- Read carefully
- Just start
- Don’t pay attention to what other people are doing
- Watch the clock
- Focus on calm breathing & positive thoughts
- Expect a Student Aid Report
- Make sure you have applied for admission to the colleges listed on your FAFSA
- Watch for verification requests
- Watch for financial award notifications.
This EducationQuest Blog article has more details about what happens after you submit your FAFSA. For students and families who have not yet completed the FAFSA and need assistance, make an appointment with R.J. Vega, EducationQuest’s College Planning and Financial Aid Specialist, who is at LSW on a regular basis. To make an appointment, use Sign Up Genius to schedule a date/time that works for you.
Now is a prime time for upcoming graduates to apply for scholarships. EducationQuest offers the following suggestions for earning scholarships:
- Don’t ever pay for scholarship searches
- Focus on local and college-specific scholarships
- Update your activities, honors, community service or paid jobs using EducationQuest’s Activities Resume
- Earn the best possible ACT/SAT scores
- Use quality references
- Tailor your essay to the scholarship
- Read tips from a recent recipient of multiple scholarships
According to Psycom, The “holiday blues” are real and much more common than you think. Second, be kind to yourself. Try not to chastise yourself for what you are and what you’re not feeling. And third, take a few minutes to read about some of the major causes and best remedies for the “holiday blues.”
In her article, Holiday Depression: How to Beat the Holiday Blues, Margaret Jaworski shares that Loneliness, Loss, and Missing Holidays Past are the three main contributors to holiday depression. Below are suggested remedies for each:
- Loneliness * For people who are separated from friends and family during the holidays, they may isolate themselves even more and feel worse as a result.
- Make an effort to be around people even if it’s only to run an errand, go to a favorite cafe, or bookstore.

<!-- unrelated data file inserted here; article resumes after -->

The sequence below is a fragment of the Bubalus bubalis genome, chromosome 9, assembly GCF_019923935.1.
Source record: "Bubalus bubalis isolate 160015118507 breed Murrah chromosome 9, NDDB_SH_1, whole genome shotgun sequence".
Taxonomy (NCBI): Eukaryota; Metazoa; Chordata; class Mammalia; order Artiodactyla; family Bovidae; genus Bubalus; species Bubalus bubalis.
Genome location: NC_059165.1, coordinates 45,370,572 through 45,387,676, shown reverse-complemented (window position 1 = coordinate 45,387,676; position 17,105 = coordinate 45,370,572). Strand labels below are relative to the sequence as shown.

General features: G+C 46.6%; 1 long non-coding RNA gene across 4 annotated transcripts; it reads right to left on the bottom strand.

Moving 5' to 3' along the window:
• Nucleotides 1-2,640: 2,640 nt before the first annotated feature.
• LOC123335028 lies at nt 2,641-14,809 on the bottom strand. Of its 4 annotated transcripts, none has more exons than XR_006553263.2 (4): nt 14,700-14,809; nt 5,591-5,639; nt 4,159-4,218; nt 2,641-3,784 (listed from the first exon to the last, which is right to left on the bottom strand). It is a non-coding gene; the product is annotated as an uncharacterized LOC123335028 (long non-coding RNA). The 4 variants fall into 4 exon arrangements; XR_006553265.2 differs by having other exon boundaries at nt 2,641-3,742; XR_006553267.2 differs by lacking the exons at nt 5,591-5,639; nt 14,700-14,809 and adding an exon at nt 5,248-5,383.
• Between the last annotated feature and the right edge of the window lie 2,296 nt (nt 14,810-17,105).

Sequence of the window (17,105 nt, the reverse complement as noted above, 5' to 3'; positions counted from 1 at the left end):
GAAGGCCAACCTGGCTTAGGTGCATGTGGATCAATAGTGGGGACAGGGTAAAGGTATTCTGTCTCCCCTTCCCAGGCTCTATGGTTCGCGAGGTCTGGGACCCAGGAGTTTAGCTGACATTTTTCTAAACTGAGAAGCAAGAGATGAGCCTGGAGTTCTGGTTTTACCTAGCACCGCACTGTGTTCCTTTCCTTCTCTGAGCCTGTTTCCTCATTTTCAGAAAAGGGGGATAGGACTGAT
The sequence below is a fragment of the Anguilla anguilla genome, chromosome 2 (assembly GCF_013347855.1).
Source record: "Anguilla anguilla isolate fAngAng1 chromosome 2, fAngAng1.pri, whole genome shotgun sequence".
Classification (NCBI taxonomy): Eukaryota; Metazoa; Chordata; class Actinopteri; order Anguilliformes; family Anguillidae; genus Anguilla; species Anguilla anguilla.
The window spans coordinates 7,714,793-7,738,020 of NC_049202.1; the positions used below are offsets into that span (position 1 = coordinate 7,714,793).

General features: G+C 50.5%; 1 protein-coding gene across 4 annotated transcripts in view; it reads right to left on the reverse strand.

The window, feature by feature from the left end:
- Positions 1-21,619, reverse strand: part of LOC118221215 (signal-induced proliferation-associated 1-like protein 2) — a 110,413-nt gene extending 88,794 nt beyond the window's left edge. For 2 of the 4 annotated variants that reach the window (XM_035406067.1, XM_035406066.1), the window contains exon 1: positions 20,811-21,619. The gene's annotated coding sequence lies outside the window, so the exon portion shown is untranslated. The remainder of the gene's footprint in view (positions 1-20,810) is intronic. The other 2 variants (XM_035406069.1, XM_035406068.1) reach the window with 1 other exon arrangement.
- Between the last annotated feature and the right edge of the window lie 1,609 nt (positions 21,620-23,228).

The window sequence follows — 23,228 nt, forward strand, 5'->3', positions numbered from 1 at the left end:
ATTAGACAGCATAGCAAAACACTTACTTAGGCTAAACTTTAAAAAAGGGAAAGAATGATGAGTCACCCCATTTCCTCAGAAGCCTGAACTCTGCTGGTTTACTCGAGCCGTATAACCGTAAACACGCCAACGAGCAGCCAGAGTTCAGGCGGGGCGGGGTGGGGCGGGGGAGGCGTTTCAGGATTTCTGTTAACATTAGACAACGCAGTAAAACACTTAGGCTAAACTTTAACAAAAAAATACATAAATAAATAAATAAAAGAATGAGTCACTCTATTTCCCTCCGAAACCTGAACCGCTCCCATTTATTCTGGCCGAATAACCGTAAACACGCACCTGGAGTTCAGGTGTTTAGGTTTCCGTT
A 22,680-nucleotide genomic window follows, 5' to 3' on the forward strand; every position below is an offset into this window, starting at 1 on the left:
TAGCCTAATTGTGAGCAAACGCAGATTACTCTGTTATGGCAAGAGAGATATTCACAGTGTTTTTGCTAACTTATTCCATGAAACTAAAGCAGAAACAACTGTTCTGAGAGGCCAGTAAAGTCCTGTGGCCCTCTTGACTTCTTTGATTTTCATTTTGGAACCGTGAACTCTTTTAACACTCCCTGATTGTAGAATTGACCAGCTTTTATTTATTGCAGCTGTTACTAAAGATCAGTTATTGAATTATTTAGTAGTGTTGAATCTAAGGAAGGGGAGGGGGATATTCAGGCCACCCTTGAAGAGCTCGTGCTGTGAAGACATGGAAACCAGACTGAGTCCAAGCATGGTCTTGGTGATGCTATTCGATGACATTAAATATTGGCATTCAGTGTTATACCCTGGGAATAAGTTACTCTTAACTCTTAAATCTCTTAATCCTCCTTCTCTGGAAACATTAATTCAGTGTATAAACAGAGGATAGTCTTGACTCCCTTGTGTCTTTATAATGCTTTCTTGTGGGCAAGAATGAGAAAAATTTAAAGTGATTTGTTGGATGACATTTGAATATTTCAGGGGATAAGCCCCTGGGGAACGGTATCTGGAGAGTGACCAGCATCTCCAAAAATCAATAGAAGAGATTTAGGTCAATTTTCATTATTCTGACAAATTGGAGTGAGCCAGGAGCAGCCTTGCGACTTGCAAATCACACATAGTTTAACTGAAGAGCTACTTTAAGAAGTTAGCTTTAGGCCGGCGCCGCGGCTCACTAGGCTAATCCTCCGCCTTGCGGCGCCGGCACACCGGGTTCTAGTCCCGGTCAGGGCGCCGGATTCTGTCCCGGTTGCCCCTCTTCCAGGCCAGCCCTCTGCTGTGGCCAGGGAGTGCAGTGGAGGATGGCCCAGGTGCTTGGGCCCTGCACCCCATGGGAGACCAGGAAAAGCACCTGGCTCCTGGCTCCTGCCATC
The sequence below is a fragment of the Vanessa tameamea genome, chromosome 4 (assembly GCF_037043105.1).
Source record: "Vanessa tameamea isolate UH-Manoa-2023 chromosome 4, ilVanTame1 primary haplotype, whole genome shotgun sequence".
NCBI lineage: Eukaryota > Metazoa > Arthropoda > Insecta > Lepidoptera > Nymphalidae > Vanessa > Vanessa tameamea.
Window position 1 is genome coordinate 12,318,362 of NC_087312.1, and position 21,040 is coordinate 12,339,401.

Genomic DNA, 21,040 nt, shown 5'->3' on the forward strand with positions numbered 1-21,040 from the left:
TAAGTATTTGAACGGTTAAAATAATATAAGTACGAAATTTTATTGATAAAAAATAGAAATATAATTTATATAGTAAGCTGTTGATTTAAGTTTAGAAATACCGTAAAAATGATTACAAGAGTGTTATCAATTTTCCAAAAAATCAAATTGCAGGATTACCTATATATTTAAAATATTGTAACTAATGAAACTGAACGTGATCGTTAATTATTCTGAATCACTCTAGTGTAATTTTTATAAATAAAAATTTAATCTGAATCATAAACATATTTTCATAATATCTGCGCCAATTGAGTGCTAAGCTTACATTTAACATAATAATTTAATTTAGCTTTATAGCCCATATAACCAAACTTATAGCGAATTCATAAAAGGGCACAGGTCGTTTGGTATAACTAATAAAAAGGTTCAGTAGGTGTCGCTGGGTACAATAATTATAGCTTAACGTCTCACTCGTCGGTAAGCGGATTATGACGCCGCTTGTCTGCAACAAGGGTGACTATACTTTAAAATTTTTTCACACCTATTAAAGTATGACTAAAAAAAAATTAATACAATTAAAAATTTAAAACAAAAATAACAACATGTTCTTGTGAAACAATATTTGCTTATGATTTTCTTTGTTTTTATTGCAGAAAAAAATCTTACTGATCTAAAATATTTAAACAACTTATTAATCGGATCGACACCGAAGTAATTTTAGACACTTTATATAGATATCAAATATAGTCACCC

- Find new ways to keep busy such as going on a tour of where you live to see your surroundings in a new ways, volunteering at an animal shelter, or participating in other community service projects.
- Connect with someone you think might be also experiencing feelings of loneliness.
- Loss * Dealing with the loss of a loved one can cause people to feel guilty or disrespectful to the memory of that person for some who are torn about whether to experience happiness during the holiday season.
- Don’t let expectations about how you should feel dictate how you actually feel.
- Showing respect to those you may have lost should include memories of good times together.
- Rather than feeling guilty, it’s fine to feel some sadness and to acknowledge that you miss your loved one.
- Missing Holidays Past * When current life circumstances aren’t the happiest, one can long for happier times of the past at the expense of enjoying the present.
- Create new traditions.
- Reinvent old traditions so they work for the present.
- Give yourself permission to travel somewhere that isn’t associated with past memories.
Dr. Kenneth Yeager, PhD, clinical director of the Stress, Trauma and Resilience (STAR) Program at Ohio State University’s Wexner Medical Center shares, “Ultimately, beating the holiday blues is about staying ‘true to who you are,’ respecting your limits without isolating yourself, and giving yourself credit for being as merry as you can.” Jaworski adds, that overcoming holiday depression involves “…recognizing and being grateful for all the little joys and moments of happiness in your life.”